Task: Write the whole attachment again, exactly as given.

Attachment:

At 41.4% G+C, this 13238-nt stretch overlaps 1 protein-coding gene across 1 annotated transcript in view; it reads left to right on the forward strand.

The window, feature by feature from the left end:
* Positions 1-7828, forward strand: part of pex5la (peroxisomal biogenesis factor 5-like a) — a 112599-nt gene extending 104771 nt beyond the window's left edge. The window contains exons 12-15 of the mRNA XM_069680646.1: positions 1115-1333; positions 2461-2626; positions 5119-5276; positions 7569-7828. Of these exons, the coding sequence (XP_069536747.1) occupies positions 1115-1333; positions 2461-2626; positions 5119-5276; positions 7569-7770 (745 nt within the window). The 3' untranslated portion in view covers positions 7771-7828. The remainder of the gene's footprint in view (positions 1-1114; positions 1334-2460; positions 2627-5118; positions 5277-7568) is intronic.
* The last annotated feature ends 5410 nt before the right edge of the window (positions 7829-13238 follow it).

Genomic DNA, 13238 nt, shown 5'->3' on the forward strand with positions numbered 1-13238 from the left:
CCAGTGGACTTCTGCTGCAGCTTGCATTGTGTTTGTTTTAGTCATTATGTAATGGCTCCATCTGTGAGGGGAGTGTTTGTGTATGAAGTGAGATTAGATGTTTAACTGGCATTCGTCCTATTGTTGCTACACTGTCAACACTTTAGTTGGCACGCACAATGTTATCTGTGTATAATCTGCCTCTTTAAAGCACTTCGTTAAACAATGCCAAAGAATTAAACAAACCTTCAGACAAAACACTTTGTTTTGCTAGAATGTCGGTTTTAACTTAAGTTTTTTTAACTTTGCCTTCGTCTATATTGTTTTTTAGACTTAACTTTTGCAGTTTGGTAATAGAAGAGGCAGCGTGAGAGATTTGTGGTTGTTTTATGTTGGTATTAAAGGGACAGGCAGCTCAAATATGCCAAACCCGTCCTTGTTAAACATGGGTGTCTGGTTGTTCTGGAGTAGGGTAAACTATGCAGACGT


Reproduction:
At 41.4% G+C, this 13238-nt stretch overlaps 1 protein-coding gene across 1 annotated transcript in view; it reads left to right on the forward strand.

The window, feature by feature from the left end:
* Positions 1-7828, forward strand: part of pex5la (peroxisomal biogenesis factor 5-like a) — a 112599-nt gene extending 104771 nt beyond the window's left edge. The window contains exons 12-15 of the mRNA XM_069680646.1: positions 1115-1333; positions 2461-2626; positions 5119-5276; positions 7569-7828. Of these exons, the coding sequence (XP_069536747.1) occupies positions 1115-1333; positions 2461-2626; positions 5119-5276; positions 7569-7770 (745 nt within the window). The 3' untranslated portion in view covers positions 7771-7828. The remainder of the gene's footprint in view (positions 1-1114; positions 1334-2460; positions 2627-5118; positions 5277-7568) is intronic.
* The last annotated feature ends 5410 nt before the right edge of the window (positions 7829-13238 follow it).

Genomic DNA, 13238 nt, shown 5'->3' on the forward strand with positions numbered 1-13238 from the left:
CCAGTGGACTTCTGCTGCAGCTTGCATTGTGTTTGTTTTAGTCATTATGTAATGGCTCCATCTGTGAGGGGAGTGTTTGTGTATGAAGTGAGATTAGATGTTTAACTGGCATTCGTCCTATTGTTGCTACACTGTCAACACTTTAGTTGGCACGCACAATGTTATCTGTGTATAATCTGCCTCTTTAAAGCACTTCGTTAAACAATGCCAAAGAATTAAACAAACCTTCAGACAAAACACTTTGTTTTGCTAGAATGTCGGTTTTAACTTAAGTTTTTTTAACTTTGCCTTCGTCTATATTGTTTTTTAGACTTAACTTTTGCAGTTTGGTAATAGAAGAGGCAGCGTGAGAGATTTGTGGTTGTTTTATGTTGGTATTAAAGGGACAGGCAGCTCAAATATGCCAAACCCGTCCTTGTTAAACATGGGTGTCTGGTTGTTCTGGAGTAGGGTAAACTATGCAGACGT